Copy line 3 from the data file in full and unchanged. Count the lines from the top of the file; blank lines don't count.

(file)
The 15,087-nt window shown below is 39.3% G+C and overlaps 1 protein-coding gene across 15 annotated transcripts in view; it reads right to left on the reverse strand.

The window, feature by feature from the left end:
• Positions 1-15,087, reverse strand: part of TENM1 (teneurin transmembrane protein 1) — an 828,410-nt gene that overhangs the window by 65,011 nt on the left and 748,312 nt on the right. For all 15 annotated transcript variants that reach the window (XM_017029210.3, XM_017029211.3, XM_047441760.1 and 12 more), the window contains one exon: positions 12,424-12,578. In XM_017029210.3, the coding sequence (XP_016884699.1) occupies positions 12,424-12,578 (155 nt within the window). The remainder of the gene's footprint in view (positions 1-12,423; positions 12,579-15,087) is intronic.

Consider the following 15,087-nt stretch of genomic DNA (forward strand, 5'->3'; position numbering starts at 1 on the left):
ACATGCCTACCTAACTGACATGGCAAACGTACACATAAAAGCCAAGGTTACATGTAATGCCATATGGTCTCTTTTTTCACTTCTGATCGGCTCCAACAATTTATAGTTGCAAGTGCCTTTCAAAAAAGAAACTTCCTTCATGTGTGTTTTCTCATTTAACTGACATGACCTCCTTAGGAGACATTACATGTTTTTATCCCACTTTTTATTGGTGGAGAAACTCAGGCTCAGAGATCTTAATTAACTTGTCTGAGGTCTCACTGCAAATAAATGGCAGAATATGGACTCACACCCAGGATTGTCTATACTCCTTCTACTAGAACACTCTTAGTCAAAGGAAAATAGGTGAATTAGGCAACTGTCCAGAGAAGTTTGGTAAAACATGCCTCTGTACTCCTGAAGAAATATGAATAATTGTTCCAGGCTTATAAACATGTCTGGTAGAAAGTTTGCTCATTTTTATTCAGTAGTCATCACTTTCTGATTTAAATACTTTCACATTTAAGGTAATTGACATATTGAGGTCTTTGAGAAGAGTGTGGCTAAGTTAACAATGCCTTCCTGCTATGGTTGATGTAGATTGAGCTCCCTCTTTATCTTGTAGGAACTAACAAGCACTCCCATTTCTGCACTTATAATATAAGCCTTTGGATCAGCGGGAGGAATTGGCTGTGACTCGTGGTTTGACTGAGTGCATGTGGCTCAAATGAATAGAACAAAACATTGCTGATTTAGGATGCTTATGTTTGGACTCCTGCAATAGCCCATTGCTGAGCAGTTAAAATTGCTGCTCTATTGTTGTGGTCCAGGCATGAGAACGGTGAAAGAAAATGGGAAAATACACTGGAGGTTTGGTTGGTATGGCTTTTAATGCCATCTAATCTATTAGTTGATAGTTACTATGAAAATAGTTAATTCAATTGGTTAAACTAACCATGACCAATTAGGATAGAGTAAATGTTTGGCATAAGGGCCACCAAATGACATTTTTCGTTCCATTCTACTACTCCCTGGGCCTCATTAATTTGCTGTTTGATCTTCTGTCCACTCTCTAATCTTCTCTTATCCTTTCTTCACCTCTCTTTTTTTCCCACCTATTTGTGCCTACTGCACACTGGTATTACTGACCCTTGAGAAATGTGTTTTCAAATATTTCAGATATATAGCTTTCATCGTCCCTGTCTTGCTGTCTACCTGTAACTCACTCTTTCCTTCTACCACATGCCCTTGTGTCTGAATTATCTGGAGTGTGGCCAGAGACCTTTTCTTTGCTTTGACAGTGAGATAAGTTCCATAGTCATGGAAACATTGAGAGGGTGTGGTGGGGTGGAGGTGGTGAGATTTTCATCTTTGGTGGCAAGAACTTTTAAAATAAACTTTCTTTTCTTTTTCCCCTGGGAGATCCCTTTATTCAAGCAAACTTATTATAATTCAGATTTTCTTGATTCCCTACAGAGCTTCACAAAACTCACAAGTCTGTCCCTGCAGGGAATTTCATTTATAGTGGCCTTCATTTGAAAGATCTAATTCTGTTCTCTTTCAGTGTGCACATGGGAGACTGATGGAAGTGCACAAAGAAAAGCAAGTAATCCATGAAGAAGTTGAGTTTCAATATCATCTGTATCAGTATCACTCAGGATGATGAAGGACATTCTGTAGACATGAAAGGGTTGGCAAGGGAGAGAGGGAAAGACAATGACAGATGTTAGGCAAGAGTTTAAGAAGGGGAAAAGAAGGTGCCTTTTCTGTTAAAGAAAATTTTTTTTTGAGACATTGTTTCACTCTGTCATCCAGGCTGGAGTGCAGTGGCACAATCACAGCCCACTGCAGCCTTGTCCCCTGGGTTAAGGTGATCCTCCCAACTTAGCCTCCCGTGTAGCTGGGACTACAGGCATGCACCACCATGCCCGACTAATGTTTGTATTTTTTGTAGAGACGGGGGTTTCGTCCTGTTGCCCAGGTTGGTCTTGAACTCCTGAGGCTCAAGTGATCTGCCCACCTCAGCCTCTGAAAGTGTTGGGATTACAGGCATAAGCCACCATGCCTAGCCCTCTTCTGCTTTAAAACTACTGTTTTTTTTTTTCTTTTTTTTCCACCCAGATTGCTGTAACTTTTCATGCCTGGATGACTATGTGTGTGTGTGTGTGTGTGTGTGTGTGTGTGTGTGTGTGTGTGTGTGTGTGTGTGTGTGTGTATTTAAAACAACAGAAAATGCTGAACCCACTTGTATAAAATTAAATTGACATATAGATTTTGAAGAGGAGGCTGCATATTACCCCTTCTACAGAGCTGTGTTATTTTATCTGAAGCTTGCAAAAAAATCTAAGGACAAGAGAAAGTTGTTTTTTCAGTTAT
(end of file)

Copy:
• Positions 1-15,087, reverse strand: part of TENM1 (teneurin transmembrane protein 1) — an 828,410-nt gene that overhangs the window by 65,011 nt on the left and 748,312 nt on the right. For all 15 annotated transcript variants that reach the window (XM_017029210.3, XM_017029211.3, XM_047441760.1 and 12 more), the window contains one exon: positions 12,424-12,578. In XM_017029210.3, the coding sequence (XP_016884699.1) occupies positions 12,424-12,578 (155 nt within the window). The remainder of the gene's footprint in view (positions 1-12,423; positions 12,579-15,087) is intronic.